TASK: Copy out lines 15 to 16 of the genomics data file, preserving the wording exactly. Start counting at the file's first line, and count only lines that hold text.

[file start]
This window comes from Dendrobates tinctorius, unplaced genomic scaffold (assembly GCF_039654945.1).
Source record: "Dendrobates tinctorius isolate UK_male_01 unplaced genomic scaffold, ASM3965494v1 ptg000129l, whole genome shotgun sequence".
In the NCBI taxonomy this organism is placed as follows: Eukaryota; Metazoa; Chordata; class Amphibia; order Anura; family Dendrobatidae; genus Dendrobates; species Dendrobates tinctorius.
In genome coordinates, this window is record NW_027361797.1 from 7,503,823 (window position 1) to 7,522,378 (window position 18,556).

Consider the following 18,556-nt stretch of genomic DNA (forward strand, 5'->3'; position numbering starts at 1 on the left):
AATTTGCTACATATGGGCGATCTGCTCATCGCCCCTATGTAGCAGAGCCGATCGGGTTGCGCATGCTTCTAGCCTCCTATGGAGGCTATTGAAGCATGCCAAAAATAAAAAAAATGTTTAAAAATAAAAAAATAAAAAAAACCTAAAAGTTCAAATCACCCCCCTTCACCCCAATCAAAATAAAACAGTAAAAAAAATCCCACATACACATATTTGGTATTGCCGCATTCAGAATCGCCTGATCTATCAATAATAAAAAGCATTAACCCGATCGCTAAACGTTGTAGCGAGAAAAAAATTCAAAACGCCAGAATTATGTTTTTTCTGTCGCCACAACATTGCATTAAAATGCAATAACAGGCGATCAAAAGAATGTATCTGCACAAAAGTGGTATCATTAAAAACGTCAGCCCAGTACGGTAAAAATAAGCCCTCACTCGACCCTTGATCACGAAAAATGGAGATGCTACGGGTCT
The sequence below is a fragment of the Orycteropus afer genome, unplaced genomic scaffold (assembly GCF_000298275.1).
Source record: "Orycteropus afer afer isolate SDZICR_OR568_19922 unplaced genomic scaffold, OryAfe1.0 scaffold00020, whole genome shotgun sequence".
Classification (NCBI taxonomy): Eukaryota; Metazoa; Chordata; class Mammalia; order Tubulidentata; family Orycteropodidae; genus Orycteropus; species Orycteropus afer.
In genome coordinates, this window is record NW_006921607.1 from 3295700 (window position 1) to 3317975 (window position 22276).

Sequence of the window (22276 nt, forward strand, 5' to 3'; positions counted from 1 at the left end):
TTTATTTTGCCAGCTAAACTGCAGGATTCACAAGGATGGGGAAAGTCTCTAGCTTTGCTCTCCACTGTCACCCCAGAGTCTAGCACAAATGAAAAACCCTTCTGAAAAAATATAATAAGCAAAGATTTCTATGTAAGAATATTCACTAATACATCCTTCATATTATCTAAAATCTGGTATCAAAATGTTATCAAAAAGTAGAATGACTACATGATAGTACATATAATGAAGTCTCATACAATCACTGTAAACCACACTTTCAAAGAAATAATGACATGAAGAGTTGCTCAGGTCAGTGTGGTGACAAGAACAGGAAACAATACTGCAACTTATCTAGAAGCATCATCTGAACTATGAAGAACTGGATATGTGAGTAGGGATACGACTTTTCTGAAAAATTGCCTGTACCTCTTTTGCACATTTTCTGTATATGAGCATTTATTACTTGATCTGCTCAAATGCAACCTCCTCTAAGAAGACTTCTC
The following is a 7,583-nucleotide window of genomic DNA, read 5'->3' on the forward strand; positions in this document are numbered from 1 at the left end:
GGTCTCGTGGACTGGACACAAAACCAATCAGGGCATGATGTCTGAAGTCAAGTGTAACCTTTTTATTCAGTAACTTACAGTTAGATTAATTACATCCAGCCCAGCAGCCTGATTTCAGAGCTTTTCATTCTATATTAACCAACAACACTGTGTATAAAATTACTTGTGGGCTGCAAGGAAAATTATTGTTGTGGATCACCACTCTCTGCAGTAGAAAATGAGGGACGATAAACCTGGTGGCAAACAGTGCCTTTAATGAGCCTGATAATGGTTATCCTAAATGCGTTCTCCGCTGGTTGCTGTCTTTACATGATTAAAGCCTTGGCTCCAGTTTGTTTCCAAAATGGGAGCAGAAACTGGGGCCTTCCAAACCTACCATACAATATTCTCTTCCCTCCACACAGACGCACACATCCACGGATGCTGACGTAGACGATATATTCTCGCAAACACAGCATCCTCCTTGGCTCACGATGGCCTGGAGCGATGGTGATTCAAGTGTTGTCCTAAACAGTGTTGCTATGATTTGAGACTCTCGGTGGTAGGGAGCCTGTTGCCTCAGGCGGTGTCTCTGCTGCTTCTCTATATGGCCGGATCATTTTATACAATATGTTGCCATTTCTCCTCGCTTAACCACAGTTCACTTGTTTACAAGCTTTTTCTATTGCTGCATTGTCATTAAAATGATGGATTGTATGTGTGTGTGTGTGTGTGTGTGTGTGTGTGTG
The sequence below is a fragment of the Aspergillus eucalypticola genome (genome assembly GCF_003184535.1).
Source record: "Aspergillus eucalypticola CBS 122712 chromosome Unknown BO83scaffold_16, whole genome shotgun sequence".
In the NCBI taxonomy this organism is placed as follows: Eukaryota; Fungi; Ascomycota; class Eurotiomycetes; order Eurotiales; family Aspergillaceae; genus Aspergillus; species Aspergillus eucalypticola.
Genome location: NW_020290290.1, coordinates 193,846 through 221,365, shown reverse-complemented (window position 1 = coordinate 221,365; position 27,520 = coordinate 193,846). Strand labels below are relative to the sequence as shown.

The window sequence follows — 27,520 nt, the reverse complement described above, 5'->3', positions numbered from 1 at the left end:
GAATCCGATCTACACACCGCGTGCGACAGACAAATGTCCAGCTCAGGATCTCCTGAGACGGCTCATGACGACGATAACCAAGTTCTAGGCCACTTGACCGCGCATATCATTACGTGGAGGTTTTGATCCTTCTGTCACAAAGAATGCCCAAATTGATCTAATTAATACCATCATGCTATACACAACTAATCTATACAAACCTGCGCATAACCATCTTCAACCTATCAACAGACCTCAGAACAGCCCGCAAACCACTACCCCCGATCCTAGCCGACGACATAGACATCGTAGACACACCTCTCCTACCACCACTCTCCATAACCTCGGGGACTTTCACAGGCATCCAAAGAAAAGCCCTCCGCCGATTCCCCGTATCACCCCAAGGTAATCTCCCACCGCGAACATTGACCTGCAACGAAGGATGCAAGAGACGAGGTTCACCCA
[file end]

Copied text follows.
The sequence below is a fragment of the Aspergillus eucalypticola genome (genome assembly GCF_003184535.1).
Source record: "Aspergillus eucalypticola CBS 122712 chromosome Unknown BO83scaffold_16, whole genome shotgun sequence".